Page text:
I'm not an instructor, but I have done some freediving in my time and have pretty good apnea times.
The main thing you need to do is practise holding your breath. Practise with empty lungs and with full lungs, and try it while swimming or while still.
Expanding your chest will allow you to get more air into your lungs. Do breathing squats, weighted side-bends and unweighted side bends to stretch the intercostal muscles.
Increase your VO2 max. The best way to do this is high-intensity interval training.
Try this exercise
to learn how to control thoracic contractions. (Thoracic contractions are what cause the craving for breath when you reach you hold your breath and carbon dioxide builds up in your blood. Obviously, don't be too macho by forcing your way through more than a few thoracic contractions; they are a sign to stop and even well conditioned divers can only take a few before passing out.)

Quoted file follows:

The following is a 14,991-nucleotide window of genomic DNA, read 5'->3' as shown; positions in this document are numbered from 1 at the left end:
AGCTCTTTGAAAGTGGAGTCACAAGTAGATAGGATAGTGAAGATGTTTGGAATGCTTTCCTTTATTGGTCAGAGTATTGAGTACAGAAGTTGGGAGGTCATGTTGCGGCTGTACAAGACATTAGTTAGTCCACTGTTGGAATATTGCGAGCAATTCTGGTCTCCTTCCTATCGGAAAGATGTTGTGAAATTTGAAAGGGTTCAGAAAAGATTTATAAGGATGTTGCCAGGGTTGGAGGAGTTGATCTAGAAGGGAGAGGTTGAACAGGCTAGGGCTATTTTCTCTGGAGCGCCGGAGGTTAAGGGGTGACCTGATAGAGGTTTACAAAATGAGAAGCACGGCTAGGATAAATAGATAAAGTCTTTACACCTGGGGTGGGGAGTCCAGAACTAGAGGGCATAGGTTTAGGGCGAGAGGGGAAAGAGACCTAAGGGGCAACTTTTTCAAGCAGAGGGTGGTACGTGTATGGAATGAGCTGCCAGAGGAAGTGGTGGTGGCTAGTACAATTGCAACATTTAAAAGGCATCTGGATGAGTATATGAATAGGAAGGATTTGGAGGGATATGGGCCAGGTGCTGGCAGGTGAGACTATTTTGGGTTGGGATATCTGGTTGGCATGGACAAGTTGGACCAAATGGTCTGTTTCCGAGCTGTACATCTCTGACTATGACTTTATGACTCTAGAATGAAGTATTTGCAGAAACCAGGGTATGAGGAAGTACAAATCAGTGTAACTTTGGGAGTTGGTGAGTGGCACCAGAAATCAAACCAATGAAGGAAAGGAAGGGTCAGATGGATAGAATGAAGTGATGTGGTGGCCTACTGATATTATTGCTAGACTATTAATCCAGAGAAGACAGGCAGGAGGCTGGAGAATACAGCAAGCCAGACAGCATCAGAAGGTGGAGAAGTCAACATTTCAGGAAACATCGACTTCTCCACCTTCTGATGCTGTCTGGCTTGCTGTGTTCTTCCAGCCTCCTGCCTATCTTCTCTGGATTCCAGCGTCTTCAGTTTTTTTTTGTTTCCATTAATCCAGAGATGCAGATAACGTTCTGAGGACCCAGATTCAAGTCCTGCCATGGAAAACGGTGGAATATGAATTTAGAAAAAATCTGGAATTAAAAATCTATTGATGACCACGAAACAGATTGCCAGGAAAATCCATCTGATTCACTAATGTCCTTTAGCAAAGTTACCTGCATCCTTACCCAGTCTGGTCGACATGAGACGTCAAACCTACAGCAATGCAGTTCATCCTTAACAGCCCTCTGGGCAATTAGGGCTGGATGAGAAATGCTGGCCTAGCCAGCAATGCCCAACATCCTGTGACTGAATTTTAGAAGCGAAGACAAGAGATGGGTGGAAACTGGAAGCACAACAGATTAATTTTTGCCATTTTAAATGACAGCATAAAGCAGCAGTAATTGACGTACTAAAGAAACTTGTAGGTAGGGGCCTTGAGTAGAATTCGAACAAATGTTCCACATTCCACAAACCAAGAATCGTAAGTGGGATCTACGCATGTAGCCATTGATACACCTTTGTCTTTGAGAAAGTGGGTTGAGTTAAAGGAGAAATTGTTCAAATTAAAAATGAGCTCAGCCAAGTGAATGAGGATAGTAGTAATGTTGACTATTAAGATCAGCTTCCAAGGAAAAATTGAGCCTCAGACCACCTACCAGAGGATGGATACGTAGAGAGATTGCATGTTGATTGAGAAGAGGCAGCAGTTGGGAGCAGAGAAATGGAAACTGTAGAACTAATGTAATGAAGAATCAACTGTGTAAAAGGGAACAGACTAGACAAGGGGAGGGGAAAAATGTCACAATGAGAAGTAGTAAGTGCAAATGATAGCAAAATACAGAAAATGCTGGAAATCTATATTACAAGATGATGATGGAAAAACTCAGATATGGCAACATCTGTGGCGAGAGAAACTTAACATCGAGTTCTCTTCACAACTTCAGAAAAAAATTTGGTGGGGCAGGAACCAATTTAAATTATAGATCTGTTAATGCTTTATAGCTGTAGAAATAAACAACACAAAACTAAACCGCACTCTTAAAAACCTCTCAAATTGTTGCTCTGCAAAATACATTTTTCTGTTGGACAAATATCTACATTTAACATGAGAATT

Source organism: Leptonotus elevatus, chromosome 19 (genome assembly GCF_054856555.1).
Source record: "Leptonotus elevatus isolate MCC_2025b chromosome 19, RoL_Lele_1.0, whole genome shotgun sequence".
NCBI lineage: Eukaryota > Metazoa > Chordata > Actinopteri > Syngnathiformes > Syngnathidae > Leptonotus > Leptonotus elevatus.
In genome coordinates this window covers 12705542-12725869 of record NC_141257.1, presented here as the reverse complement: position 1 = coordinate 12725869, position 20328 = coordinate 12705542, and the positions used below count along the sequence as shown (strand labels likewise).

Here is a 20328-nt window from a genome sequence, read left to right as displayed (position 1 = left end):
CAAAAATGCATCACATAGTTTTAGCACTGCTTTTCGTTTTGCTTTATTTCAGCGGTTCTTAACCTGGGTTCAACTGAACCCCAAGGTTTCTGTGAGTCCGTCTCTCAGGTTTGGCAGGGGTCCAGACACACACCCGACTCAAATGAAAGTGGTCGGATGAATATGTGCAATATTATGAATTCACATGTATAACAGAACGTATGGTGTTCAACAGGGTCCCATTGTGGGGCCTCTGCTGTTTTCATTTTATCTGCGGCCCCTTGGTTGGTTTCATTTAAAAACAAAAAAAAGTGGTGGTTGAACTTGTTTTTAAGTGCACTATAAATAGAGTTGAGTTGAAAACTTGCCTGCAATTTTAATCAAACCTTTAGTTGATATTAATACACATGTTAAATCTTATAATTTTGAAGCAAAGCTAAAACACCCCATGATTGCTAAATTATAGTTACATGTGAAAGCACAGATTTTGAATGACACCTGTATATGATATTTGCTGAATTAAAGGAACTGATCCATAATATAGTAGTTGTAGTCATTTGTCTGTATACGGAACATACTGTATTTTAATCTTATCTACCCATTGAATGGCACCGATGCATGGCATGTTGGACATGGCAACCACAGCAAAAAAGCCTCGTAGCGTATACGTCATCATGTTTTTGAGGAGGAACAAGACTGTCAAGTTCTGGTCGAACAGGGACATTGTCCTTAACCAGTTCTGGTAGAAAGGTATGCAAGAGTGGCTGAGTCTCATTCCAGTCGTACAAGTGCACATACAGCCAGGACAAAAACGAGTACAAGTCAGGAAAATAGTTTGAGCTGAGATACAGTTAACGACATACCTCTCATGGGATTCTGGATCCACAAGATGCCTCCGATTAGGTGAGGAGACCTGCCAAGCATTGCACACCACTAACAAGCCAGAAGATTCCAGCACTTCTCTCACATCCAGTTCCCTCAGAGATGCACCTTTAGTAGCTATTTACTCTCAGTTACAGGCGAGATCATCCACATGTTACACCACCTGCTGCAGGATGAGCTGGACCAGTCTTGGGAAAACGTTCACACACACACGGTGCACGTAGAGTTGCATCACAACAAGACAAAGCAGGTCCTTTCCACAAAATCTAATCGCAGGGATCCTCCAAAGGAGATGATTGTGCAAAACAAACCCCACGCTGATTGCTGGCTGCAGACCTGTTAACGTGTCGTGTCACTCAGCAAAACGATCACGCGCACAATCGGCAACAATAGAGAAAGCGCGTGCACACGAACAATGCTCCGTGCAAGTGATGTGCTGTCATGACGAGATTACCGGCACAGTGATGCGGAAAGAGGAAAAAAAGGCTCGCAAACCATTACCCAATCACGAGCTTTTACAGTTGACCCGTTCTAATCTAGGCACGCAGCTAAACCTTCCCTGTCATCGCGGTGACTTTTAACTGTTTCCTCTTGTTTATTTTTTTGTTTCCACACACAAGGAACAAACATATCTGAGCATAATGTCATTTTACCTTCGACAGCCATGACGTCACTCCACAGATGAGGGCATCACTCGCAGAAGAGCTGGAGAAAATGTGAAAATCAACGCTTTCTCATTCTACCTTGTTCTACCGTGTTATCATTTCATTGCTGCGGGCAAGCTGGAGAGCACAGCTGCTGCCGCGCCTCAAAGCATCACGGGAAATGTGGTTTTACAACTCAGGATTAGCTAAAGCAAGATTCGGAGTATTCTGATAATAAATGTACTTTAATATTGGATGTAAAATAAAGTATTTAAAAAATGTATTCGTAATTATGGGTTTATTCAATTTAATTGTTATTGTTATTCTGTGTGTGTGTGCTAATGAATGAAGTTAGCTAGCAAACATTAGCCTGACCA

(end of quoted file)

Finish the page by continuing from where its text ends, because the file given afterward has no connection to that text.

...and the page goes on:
Your lungs have stretch receptors and can be stretched just like muscles. Inhale as deeply as you can and then take a few more sips of air to pack your lungs to capacity. Again, go easy with this as it can be dangerous.
Kapalabhati is a breathing technique a lot of freedivers use. I don't know the physiology of it, but it seems to work. In short, rather than inhaling deliberately, and letting your air escape passively, practise focusing on the exhalation and allowing the inhalation to happen by itself.
And above all: relax! Apnea is mostly psychological.